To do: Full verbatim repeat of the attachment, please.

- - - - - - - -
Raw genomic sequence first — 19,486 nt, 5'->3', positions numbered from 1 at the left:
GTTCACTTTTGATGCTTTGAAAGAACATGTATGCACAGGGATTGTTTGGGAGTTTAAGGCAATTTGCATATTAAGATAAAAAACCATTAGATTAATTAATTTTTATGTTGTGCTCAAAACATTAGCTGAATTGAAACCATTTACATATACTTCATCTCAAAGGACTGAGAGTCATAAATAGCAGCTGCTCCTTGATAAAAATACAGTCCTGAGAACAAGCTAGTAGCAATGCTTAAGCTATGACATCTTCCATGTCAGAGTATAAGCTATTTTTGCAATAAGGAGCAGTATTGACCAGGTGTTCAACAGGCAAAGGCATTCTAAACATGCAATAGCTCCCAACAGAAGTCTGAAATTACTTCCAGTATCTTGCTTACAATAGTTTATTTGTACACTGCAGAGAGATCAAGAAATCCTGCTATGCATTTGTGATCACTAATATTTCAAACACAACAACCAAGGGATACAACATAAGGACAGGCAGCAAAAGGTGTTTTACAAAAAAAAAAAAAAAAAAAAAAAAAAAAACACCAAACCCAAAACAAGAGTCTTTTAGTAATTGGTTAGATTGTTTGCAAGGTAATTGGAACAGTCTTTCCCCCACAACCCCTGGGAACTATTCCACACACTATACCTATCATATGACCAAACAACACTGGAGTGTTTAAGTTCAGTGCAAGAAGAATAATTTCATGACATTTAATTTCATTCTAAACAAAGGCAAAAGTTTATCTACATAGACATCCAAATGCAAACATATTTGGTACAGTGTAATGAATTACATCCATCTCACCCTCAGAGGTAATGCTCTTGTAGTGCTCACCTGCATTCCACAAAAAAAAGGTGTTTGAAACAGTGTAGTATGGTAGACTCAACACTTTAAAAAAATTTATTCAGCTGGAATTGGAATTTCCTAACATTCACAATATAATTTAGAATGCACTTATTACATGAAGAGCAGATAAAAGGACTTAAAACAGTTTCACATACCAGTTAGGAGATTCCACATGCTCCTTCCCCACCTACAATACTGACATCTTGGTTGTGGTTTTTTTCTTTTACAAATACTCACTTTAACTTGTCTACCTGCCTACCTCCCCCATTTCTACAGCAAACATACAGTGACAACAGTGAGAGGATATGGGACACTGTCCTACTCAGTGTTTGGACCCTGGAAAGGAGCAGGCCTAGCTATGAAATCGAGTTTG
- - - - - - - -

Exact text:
Raw genomic sequence first — 19,486 nt, 5'->3', positions numbered from 1 at the left:
GTTCACTTTTGATGCTTTGAAAGAACATGTATGCACAGGGATTGTTTGGGAGTTTAAGGCAATTTGCATATTAAGATAAAAAACCATTAGATTAATTAATTTTTATGTTGTGCTCAAAACATTAGCTGAATTGAAACCATTTACATATACTTCATCTCAAAGGACTGAGAGTCATAAATAGCAGCTGCTCCTTGATAAAAATACAGTCCTGAGAACAAGCTAGTAGCAATGCTTAAGCTATGACATCTTCCATGTCAGAGTATAAGCTATTTTTGCAATAAGGAGCAGTATTGACCAGGTGTTCAACAGGCAAAGGCATTCTAAACATGCAATAGCTCCCAACAGAAGTCTGAAATTACTTCCAGTATCTTGCTTACAATAGTTTATTTGTACACTGCAGAGAGATCAAGAAATCCTGCTATGCATTTGTGATCACTAATATTTCAAACACAACAACCAAGGGATACAACATAAGGACAGGCAGCAAAAGGTGTTTTACAAAAAAAAAAAAAAAAAAAAAAAAAAAAACACCAAACCCAAAACAAGAGTCTTTTAGTAATTGGTTAGATTGTTTGCAAGGTAATTGGAACAGTCTTTCCCCCACAACCCCTGGGAACTATTCCACACACTATACCTATCATATGACCAAACAACACTGGAGTGTTTAAGTTCAGTGCAAGAAGAATAATTTCATGACATTTAATTTCATTCTAAACAAAGGCAAAAGTTTATCTACATAGACATCCAAATGCAAACATATTTGGTACAGTGTAATGAATTACATCCATCTCACCCTCAGAGGTAATGCTCTTGTAGTGCTCACCTGCATTCCACAAAAAAAAGGTGTTTGAAACAGTGTAGTATGGTAGACTCAACACTTTAAAAAAATTTATTCAGCTGGAATTGGAATTTCCTAACATTCACAATATAATTTAGAATGCACTTATTACATGAAGAGCAGATAAAAGGACTTAAAACAGTTTCACATACCAGTTAGGAGATTCCACATGCTCCTTCCCCACCTACAATACTGACATCTTGGTTGTGGTTTTTTTCTTTTACAAATACTCACTTTAACTTGTCTACCTGCCTACCTCCCCCATTTCTACAGCAAACATACAGTGACAACAGTGAGAGGATATGGGACACTGTCCTACTCAGTGTTTGGACCCTGGAAAGGAGCAGGCCTAGCTATGAAATCGAGTTTG